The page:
The 1966 version of Rub-Offs — which were suddenly no longer “magic” — gets a nod over the 1961 issue for several reasons. Like the 1961 issue, each of the 20 teams has a pennant, and the pennants in this issue are admittedly not as interesting or fun as the 1961 version. However, the real photo portraits of players is much preferred over the goofy caricatures from 1961. There are also way more players, at 100, which makes for a more robust checklist that includes Mickey Mantle, Roberto Clemente, Willie Mays, Sandy Koufax, and so on. The material is also significantly more durable; these are still frequently found creased, but not as badly or extremely as the 1961 issue.

That said, Topps apparently did not care much about centering for this issue. In fact, I’m fairly certain that I’ve seen as many card with parts of 2 players on it as I have a standard card with just one player on it. But that’s part of what makes this a fun set to collect — chasing a fairly-well-centered copy of all 120 items on the checklist.

2. 1965 Topps Transfers

This set is the perfect happy medium between the 1961 and 1966 Topps Rub-Offs. Like the 1966 issue, it’s a slightly more durable material, intended to be ironed on rather than scratched off. Rather than a caricature like 1961 or a portrait like 1966, players are represented by a cartoonified outline sketch that very much resembles each player. Centering is an issue, but not as badly as 1966. The only color on these comes from the blue (American League) and red (National League) bars on the top and bottom, but the pictures are so unique and fun to look at that it really doesn’t matter.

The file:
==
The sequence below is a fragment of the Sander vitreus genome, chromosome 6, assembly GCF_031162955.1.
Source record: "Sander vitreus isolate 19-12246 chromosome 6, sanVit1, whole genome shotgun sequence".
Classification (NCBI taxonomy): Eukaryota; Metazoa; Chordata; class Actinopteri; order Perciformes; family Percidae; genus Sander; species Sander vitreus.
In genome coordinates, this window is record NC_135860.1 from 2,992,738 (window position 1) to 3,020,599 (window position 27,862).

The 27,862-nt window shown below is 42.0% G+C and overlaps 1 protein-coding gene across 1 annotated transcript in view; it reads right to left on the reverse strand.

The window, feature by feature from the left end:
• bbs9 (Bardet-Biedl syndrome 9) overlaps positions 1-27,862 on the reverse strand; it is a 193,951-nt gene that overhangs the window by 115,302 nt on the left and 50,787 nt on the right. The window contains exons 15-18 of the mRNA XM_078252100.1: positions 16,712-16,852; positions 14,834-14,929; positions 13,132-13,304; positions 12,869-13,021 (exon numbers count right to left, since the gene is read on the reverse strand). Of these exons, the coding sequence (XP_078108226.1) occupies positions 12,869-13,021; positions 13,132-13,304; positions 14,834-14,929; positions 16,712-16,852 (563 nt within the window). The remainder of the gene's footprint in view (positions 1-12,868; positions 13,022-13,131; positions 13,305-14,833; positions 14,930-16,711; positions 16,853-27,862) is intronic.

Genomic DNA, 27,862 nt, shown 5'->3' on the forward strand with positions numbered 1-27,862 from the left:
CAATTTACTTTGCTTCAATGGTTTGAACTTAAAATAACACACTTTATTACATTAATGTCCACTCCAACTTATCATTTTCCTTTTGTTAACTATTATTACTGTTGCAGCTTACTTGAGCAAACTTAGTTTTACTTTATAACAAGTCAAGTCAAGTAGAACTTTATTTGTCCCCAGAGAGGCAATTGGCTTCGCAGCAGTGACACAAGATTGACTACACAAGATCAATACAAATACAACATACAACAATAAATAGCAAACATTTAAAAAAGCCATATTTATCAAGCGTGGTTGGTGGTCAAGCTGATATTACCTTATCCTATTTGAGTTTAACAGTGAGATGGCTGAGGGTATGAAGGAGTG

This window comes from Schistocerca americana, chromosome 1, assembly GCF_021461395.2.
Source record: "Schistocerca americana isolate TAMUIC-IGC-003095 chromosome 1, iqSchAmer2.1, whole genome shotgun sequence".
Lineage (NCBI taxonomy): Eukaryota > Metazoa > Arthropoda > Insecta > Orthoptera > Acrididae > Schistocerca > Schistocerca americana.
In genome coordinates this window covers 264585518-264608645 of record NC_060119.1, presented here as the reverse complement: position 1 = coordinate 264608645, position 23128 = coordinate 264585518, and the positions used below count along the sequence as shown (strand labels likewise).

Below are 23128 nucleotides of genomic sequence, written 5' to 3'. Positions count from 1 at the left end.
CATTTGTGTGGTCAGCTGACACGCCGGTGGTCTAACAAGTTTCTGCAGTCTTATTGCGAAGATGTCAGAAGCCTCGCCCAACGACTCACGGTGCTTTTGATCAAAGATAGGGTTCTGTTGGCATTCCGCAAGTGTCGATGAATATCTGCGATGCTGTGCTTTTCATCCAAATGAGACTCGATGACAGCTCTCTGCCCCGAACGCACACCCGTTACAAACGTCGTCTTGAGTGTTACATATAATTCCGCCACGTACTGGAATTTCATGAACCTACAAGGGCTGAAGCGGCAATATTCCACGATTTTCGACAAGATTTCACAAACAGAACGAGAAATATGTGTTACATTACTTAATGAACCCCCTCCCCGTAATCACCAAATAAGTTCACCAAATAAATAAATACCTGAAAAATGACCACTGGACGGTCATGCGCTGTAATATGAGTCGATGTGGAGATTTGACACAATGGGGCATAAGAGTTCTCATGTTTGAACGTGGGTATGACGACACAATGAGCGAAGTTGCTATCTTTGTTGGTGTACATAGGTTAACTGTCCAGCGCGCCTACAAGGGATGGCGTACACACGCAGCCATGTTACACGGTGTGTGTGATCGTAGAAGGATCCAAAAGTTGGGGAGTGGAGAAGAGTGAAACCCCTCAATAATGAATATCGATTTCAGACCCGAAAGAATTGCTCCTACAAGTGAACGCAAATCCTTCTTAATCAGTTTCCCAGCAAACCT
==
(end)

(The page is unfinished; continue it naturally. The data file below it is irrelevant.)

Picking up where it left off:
While the checklist is strong with the standard 1960s Hall of Famers (Mantle, Clemente, Aaron, Mays, et al), there’s also some fun in the checklist. Carl Yastrzemski and Bob Veale are both considered short prints. Additionally, it was not until 2010 that a variation was discovered: Ron Hunt is listed alternatively at 2nd Base or at Shortstop. This issue is more difficult to find than the less-than-stellar 1965 Topps Embossed set, which was issued in earlier series packs, so the Transfers set pops up less frequently. It’s a very fun and satisfying set to put together.

This Ernie Banks is an Instruction Back variation, though you’d never know it from the picture.

1. 1963 Topps Peel-Offs

There could be another 15 insert sets and the Peel-Offs would still rank #1 for me. They have everything going for them: color, unique design, variations, and difficulty finding in high grade condition. Of every Topps issue, both main and insert, this one most accurately represents the era it was from: the bright colors and floating heads evoke memories of the Andy Warhol-esque pop art that was gaining in popularity at the time.

The subjects aren’t just any Joe Shlabotnik that Topps could find: the checklist is impressive, with 18 of the 46 subjects being future Hall of Famers. Even more fun is putting together a set with all the variations: some, but not all, of the players have two variations, with blank back and instruction back versions (people in the 1960s needed instructions on how to peel the backing off of a sticker). Because of the intent to peel and stick these, they’re difficult to find in nice shape, and collecting all the variations could be a chore. It’s well worth it, though — this is, after all, the best vintage insert set that Topps ever made!*

(*according to me)